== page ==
Quadripartite was the third episode broadcast. It’s also the first episode where Napoleon Solo (Robert Vaughn) and Illya Kuryakin (David McCallum) function as a team. There’s plenty of good “bits of business” for both characters.

The story involves a power-hungry woman, Gervaise Ravel (Anne Francis), whose lover, Harold Bufferton (John Van Dreelan), is one of the world’s richest men and who’s more than willing to finance her plans. That’s not unlike the new film, where Elizabeth Debicki, is the lead villain.

Giuoco Piano (the seventh episode broadcast) is even better than Quadripartite, showing how manipulative Solo can be. The title comes from a chess gambit that symbolizes Solo’s plan. If James Bond is the blunt instrument, this story demonstrates how Solo is the sharp operator.

Both episodes were written by Alan Caillou, who did intelligence work for the British in World War II. Think an Ian Fleming, who actually went out into the field. Caillou’s two scripts helped define the Kuryakin character. Sam Rolfe, who wrote the pilot, envisioned Kuryakin as a large, massive man. Caillou provided McCallum with the material so the actor could make Illya his own.

Also, the two episodes were directed by Richard Donner, who’d become an A-list film director in the 1970s.

The Never-Never Affair: Through the first season, the show tried to find the right balance of drama and humor. Never-Never, aired late in the season, became the model for future episodes.

"I can't believe everything that's going on, Illya."

Solo and Illya during the theater shootout in The Never-Never Affair

In the story, Solo feels sorry for U.N.C.L.E. translator Mandy Stevenson (Barbara Feldon), who yearns for an adventure. He sends her to get pipe tobacco for U.N.C.L.E. chief Waverly (Leo G. Carroll), while telling her she’s acting as a courier. However, she accidentally is given a valuable microdot covered by the villainous organization, Thrush.

The episode includes a memorable set piece, where a Thrush assassin is firing through a movie theater screen at Solo and Kuryakin, who are having to deal with other Thrush operatives. A high percentage of the jokes work, and writer Dean Hargrove would become one of the main scribes of the series. It was the second episode of show helmed by Joseph Sargent, one of the best directors on the series.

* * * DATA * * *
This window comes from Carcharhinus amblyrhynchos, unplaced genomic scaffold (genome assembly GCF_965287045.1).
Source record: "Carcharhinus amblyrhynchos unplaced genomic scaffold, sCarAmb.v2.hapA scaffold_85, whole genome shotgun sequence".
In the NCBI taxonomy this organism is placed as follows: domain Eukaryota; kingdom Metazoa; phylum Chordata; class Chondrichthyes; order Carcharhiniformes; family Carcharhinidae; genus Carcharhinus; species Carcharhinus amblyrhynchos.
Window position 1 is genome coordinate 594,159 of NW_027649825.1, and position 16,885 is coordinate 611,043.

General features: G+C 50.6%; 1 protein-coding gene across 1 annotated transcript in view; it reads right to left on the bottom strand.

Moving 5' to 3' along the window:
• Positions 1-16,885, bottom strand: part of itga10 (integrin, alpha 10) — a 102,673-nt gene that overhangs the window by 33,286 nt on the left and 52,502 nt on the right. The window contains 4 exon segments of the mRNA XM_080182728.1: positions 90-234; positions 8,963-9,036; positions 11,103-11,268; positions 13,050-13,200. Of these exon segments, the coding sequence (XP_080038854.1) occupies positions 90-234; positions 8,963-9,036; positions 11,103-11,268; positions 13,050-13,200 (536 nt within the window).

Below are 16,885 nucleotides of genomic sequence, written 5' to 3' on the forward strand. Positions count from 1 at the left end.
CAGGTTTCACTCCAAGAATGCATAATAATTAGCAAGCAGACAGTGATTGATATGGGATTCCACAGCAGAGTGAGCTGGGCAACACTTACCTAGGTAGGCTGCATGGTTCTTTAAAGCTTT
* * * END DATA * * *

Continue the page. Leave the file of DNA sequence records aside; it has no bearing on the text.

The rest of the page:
The Foxes and Hounds Affair: A breezy episode that aired early in the show’s second season. The new movie’s tone is supposed to be similar to the second season and Foxes and Hounds is one of the season’s better entries.

U.N.C.L.E. and Thrush are both after a mind-reading machine. That’s pretty fantastic, but no more so than what can be seen in a Marvel Studios film of the 21st century. Both Solo and Kuryakin get chances to shine. We also see that Waverly is perfectly capable of being cold blooded. On top of everything else, Vincent Price is a very good villain who has to watch his back for attacks from a rival in Thrush (Patricia Medina).

The Concrete Overcoat Affair: This two-part episode was edited into a movie for international audiences called The Spy in the Green Hat. Thrush has another ambitious plan that U.N.C.L.E. is trying to foil. But some retired gangsters end up becoming involved and act as a wild card.

This ran during the third season, when the drama-humor balance got out of whack in favor of humor. This Joseph Sargent-directed story reins that in to an extent. There’s also a good scene early in Part II where Solo wants to go save Kuryakin but Waverly disapproves. The U.N.C.L.E. chief relents, but only reluctantly. It’s an unusual moment of drama in a season where that was in short supply.

The Test Tube Killer Affair: In the fourth season, new producer Anthony Spinner wanted to dial the humor way back. This episode, early in the season, is one of the better entries produced by Spinner.

Christopher Jones, center, one of Thrush's "test tube" killers in a fourth-season Man From U.N.C.L.E. episode

Christopher Jones, center, as Greg Martin, in The Test Tube Killer Affair.

Thrush’s Dr. Stoller (Paul Lukas) has been raising young men from childhood to be the perfect killing machines, able to turn their emotions on and off as needed. Stoller’s prize pupil, Greg Martin (Christopher Jones), has been chosen to blow up a dam in Greece. It’s strictly an exercise and the dam has no strategic importance but many will die if Martin succeeds.

Meanwhile, the young killer is highly intelligent — intelligent enough where it appears Solo and Kuryakin may have met their match. The episode has a less-than-happy ending, something not common on the show.